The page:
Who WE Are
Yiaku Laikipiak Trust (YLT) was founded in the year 2000 and officially registered in the year 2003. Since inception, YLT’s long term priority is the revival of Yiaku language, Protection of Mukogodo Forest, Indigenous Knowledge and livelihood support for the Yiaku people.
The Yiaku People are a Cushitic tribe that migrated from Ethiopia in 14th Century and settled in Mukogodo Forest in Laikipia North District in Kenya. The Yiaku People are a minority indigenous community with a population of less than 4,000 people.
Yiaku Laikipiak Trust (YLT) was founded in the year 2000 and officially registered in the year 2003 as a self-help group under the societies Act of Kenya, however in 2009 it upgraded to a community trust. Yiaku Laikipiak Trust was formed from the necessity of exposing and addressing the need for recognition and assistance on ensuring survival of Yiaku indigenous peoples and local communities’ cultures and habitat.
Since inception, YLTs long-term priority is the revival of the Yiaku language, protection of Mukogodo forest ,indegenous knowledge transfer, livelihood support and civic education enhancementprograms. The Yiaku people are a Cushitic tribe that migrated from Ethiopia in the 14th century and settled in mukogodo in Laikipia North sub-county in Kenya. They are a minority indigenous community with a population of 6,000 people.
The Yiaku have maintained their culture, through bush meat is illegal and the Yiaku seized hunting, they have remained glued bee keeping , gathering and partial livestock herding. The Yiaku have lived in harmony with the forest time immemorial since their traditional practices do not encourage logging and the building of permanent shelters in the forest. They have sacred sites and shrines, ancestral clan caves and derive honey, wild fruits and vegetables from the forest.
YLT draws its membership majorly from the Yiaku community, however as the organization grows, it has included other indigenous people in its membership and areas of working to include the Maasai, turkana, pokot and the borana.
Since inception in 2000, YLT with support provided by various donors and partners has implemented several projects among the indigenous Yiaku community, indigenous peoples and pastoralist within the context of pastoralists livelihoods, environment, historical injustices, governance and development in Kenya and the prevailing attitudes towards minorities, indigenous peoples, pastoralists and pastoralism in general, policy and legal discourses and their impact on indigenous peoples, pastoralists and pastoralism social, cultural and economic preoccupations and integration of pastoralist voices within the policy and legal discourses with special emphasis on addressing indigenous people issues and concerns.
YLT has advocated for the articulation of indigenous peoples and marginalized/minority communities determined values, procedures and priorities up to the United Nations level by developing the Yiaku community Bio- cultural protocol (BCP). This instruments sets out a basic for catalyzing constructive and proactive responses to threats and opportunities posed by land and resource development, conservation, civic education and human rights, research and other legal and policy frameworks.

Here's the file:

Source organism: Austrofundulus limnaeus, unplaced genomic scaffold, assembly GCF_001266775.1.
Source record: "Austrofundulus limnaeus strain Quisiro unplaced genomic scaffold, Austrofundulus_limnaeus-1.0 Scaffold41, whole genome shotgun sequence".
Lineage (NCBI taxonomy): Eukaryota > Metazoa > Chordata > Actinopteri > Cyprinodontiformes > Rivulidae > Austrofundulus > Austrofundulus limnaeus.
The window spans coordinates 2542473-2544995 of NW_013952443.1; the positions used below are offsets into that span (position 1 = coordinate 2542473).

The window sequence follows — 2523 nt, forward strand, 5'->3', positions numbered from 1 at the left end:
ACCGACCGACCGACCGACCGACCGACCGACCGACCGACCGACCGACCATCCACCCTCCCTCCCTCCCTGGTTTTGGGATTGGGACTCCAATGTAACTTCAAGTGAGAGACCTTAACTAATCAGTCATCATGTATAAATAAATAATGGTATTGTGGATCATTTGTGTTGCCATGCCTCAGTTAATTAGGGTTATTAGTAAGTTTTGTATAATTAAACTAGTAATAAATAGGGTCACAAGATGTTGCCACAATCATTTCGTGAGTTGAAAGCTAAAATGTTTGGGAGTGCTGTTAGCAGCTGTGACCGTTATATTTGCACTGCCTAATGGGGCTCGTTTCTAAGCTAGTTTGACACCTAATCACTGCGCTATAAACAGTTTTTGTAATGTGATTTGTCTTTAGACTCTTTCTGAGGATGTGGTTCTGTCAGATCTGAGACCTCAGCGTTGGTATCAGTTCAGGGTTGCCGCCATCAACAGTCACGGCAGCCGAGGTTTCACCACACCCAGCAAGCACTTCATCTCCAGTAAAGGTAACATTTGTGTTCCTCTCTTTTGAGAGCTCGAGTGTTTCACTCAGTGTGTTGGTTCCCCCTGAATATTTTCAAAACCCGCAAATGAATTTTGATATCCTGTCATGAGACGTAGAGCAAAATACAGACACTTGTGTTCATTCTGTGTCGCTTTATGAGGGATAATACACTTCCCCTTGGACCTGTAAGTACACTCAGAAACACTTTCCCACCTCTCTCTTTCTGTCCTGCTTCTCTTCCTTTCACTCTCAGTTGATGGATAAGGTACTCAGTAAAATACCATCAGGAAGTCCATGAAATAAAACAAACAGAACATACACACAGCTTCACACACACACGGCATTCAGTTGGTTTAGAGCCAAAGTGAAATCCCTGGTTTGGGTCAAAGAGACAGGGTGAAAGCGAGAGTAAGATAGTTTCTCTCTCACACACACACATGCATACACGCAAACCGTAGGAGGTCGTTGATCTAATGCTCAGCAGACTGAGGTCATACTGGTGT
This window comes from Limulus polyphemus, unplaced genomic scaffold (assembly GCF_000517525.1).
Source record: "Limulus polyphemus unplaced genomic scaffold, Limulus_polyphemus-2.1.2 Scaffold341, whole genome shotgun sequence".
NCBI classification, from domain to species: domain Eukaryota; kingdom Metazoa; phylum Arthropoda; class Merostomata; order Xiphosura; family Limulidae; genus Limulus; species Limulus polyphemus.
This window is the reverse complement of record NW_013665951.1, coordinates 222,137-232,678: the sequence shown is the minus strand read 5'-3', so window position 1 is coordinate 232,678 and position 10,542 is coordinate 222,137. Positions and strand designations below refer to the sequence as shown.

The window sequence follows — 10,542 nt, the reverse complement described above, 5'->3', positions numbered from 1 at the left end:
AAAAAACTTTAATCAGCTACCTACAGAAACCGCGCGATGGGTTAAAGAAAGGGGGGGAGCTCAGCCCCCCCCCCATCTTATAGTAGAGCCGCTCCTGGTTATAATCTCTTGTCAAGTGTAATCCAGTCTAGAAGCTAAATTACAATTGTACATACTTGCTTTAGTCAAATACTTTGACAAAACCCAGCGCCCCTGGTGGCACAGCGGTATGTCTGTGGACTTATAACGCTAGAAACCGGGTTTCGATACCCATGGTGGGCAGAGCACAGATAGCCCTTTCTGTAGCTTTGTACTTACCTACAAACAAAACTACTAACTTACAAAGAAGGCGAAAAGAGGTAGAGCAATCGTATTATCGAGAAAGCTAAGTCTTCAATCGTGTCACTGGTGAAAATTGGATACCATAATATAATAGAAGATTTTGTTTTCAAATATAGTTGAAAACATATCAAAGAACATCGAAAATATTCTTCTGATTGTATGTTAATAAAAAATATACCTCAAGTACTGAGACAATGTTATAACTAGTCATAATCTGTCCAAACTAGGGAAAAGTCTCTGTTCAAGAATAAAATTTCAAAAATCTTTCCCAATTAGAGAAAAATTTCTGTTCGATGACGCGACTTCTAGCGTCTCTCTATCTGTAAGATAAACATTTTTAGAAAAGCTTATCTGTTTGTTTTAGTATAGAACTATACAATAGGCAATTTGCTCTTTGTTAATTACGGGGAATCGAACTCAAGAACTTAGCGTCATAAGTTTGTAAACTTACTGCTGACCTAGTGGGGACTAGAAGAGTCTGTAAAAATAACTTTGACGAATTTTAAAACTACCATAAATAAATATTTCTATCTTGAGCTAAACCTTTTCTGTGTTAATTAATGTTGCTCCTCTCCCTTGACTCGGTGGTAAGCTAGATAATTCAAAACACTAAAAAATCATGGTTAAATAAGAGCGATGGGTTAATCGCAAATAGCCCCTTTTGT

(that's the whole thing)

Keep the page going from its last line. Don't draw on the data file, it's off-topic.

In general, YLT has been seeking to address not only the rights of indigenous peoples and pastoralist communities to a peaceful and productive future but also to inform governance ( decision making), development and exploitation/utilization of pastoralists lands and natural resources as a prerequisite to addressing these communities insecurity, in addition to the underlying issues that contribute to vulnerabilities such as lack of participation, social injustices, and marginalization that hold them back from realizing their full potential in all spheres of their existence.
It is therefore in this basis that in July 2022 with the support from Voice Kenya, YLT sought to access the impact of the activities undertaken within the duration of 2000 to date (2022) in order to provide an indication on the extent to which these activities have contributed in addressing the integration of the Yiaku community issues in the policy and legal discourse as well as equipping the Yiaku and pastoralists communities with the wherewithal to engage with duty bearers and other actors in addressing pressing issues relating to their livelihoods and well-being as well as overarching transformative development and threats posed by emerging trends of increasing frequency of drought, aridity, land degradation, climate change and natural resource competition.
YLT played an observer role in the just concluded general elections in Kenya 2022. Based on the results of the post-election review and evaluation, the process was generally peaceful however there was great voter apathy and serious gaps that need to be addressed. Yiaku-Laikipiak Trust is on the process of developing a five year comprehensive civic education program to address these issues. In this spirit therefore, Yiaku-Laikipiak Trust is looking for a five year partnerships to enable the organization successfully undertake/implement this project.